Transitioning to left guard, he would go on to play in 207 games as a Jet, a number bettered only by placekicker Pat Leahy. His 198 starts are second in Jets history to Mo Lewis and his 144 consecutive games played are 5th best. For younger fans, it might put things in perspective to compare him to Brandon Moore, who could have bumped Rasmussen down to sixth on the consecutive games played list if he had stayed with the team for 2013. Moore has been a dependable mainstay with the Jets for a long time, but wasn’t a regular starter until his third season and, to be honest, was often seen as a weak link during his first few years as a starter. Rasmussen not only was a dependable starter off the bat, but also lasted 15 years, 50% longer than Moore played with the Jets.

Although he was never elected to the Pro Bowl or won any major awards, this was partly due to the fact that he played at the same time as several Hall of Fame AFC guards (such as Jim Otto, Gene Upshaw and John Hannah). That didn’t mean he wasn’t highly respected. Ewbank called him “the most coachable player I’ve ever had” and, for years, all the way up to the end of his career, head coach Walt Michaels would refer to him as “the team’s most consistent player”. Paul (Dr. Z) Zimmerman of Sports Illustrated referred to him in 1979 as the “No. 1 guy in the NFL who has never been picked for anything” and the Hall of Famer Hannah told Sports Illustrated that Rasmussen was a guy he “tried to copy”.

There were tough times for the organization in between the Super Bowl win and the team that finally emerged as a contender again in the early eighties. Namath struggled to stay healthy and often tried to do too much when he was able to play. The Jets’ only postseason appearance in that interim period was a 13-6 loss to the Chiefs in the AFL divisional playoff the year after their Super Bowl success. Over a decade of disappointment would take its toll with Rasmussen describing the last game of 1975 as the “worst day of his career” because most of the rest of the team had basically given up on the season.

Rasmussen was not the type to quit though and it’s a testament to his dedication that his performance and effort levels never wavered, even when the team was struggling. Rasmussen didn’t make headlines very often, although he did score a touchdown on a fumble recovery in the end zone in a 1972 loss to Miami. That wouldn’t happen again for a Jets offensive lineman until Matt Slauson did it in Denver over 39 years later.

They still had some successes, even in the post-Namath era. In 1978, the team was 3rd in the league in scoring with Matt Robinson starting 11 games. In 1979, despite the team’s running back by committee philosophy, the line somehow managed to pave the way for the Jets to lead the league in rushing. The Jets achieved this over several teams with Hall of Fame running backs, while their best runners were Clark Gaines, Scott Dierking and Bruce Harper, none of whom were in the top ten in rushing.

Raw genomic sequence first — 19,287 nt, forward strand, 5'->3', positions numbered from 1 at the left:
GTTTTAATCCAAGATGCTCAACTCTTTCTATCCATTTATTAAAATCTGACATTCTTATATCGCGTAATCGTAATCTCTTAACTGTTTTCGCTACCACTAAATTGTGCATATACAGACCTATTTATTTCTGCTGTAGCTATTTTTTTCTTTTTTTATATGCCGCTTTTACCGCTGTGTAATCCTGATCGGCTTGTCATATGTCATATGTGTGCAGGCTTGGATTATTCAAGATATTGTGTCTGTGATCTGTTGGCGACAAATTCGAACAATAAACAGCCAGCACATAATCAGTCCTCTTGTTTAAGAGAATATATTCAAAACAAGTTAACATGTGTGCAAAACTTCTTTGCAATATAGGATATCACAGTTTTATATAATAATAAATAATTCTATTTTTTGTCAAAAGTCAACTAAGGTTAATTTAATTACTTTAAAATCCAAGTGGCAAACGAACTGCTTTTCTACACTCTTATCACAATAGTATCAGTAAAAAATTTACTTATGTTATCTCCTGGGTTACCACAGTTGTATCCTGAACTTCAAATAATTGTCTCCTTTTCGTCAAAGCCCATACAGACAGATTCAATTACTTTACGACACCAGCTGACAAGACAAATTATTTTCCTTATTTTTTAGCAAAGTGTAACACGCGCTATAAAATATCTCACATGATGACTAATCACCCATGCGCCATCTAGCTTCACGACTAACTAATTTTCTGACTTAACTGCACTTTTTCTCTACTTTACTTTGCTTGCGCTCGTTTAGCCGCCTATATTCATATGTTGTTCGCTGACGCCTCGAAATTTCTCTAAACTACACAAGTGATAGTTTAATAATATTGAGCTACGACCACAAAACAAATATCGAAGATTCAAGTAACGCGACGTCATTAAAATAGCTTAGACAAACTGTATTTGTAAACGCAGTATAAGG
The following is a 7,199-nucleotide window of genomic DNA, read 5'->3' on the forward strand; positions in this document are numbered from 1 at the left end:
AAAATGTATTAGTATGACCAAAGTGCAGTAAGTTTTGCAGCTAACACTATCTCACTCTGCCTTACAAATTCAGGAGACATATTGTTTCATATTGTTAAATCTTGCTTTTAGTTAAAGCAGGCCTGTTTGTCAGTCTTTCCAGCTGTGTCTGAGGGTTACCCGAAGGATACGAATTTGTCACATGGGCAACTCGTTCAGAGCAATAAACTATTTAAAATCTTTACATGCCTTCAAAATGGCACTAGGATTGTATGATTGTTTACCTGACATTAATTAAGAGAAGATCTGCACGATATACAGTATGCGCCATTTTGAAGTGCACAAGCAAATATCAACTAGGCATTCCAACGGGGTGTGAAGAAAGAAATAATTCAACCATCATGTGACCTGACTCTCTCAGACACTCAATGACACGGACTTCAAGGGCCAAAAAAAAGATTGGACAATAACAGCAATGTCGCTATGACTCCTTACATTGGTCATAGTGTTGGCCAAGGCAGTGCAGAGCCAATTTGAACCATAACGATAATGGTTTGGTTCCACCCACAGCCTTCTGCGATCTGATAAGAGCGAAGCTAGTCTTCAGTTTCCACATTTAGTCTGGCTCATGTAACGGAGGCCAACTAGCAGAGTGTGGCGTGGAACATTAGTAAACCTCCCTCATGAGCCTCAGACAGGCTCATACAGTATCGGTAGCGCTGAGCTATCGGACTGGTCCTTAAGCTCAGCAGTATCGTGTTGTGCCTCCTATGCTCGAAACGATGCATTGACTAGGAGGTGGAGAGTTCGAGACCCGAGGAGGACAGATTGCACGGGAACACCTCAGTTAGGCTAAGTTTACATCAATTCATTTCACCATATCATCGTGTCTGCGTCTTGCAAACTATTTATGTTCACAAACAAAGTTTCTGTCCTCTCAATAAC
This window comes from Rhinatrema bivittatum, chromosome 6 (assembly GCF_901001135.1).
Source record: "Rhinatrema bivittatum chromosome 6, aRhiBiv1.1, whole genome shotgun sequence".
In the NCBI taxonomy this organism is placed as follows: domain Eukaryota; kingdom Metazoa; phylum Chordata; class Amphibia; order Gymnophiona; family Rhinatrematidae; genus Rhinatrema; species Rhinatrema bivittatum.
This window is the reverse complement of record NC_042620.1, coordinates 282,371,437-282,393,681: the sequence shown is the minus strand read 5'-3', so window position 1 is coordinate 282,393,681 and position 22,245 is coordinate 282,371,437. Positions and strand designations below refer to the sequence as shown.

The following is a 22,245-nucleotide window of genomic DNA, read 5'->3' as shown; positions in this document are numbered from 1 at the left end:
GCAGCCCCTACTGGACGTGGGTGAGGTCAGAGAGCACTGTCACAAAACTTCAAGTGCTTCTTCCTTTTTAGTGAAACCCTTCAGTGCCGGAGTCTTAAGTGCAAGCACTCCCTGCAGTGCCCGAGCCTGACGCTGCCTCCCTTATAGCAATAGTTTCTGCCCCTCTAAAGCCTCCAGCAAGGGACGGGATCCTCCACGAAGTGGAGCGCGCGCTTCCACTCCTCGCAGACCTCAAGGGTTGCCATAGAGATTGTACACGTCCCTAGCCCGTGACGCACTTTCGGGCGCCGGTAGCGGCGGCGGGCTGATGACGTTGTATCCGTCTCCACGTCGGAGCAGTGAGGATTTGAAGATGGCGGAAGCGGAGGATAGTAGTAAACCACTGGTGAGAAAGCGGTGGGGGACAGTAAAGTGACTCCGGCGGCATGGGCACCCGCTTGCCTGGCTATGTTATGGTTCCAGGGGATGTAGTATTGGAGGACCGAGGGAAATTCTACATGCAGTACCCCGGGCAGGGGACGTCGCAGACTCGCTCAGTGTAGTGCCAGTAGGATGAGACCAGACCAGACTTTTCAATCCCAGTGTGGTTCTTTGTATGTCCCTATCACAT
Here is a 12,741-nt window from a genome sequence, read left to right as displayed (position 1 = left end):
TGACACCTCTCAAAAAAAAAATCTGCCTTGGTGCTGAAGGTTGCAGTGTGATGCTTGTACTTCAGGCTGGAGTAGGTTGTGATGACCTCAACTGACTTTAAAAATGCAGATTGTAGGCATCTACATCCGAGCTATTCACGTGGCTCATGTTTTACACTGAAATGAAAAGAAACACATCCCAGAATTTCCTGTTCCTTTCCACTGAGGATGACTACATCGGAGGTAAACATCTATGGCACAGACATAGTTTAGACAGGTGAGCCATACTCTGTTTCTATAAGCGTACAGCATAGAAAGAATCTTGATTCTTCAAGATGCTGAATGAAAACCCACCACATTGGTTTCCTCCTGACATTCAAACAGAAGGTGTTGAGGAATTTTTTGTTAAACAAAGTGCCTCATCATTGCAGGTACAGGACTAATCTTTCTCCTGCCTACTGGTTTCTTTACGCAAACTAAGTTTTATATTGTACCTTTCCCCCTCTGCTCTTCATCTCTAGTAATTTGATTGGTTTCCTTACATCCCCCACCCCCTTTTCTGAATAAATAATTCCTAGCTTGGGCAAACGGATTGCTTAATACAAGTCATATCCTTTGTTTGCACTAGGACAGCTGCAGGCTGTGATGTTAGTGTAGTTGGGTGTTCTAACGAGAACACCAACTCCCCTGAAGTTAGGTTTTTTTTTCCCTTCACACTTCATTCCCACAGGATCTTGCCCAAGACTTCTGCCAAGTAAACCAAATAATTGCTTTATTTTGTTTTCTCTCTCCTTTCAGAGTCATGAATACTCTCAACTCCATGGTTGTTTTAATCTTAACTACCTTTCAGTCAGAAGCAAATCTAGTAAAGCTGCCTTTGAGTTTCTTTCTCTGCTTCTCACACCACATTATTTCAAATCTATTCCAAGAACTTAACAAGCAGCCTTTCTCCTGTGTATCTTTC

Rasmussen showed his dedication after the 1980 season, where he suffered a serious knee injury and missed eight games. He undertook a lifting and conditioning regimen to restore his strength and quickness and improve the chances of extending his career. He would return to the starting lineup the following year and start 15 games.

In 1981, Rasmussen and the 10-5-1 Jets finally returned to the postseason, losing a heart-breaker to the Bills at Shea Stadium in the first round of the playoffs. This would, however, turn out to be his swan song.

Rasmussen, who turned 37 after the season, might have been able to play until he was 40, but opted to retire when the Jets told him Stan Waldemore would replace him in the starting lineup and they wanted him to be a backup. He was quick to point out that there was “no hard feelings” though and received a fitting tribute and a retirement ceremony from the Jets organization.

Although Rasmussen was someone who saw first-hand all the biggest moments in franchise history, that didn’t stop after his career was over. In 1982 he was prepared to stick around just a phone call away in case the Jets needed reinforcements on the line. Waldemore would make it through the strike-shortened nine game season and the Jets would go on to reach the AFC conference title game without requiring Rasmussen’s services. That wouldn’t be the last time he closely oversaw what was going on with the Jets franchise as he moved onto a career as a radio broadcaster, working as a color commentator with Charley Steiner in 1987.

These days, Rasmussen’s contributions to the Jets organization are often overlooked. We hope that selecting him for the TJB Hall of Fame goes some way towards addressing that injustice.

Congratulations to Randy Rasmussen, a great Jet, and welcome to the TJB Hall of Fame!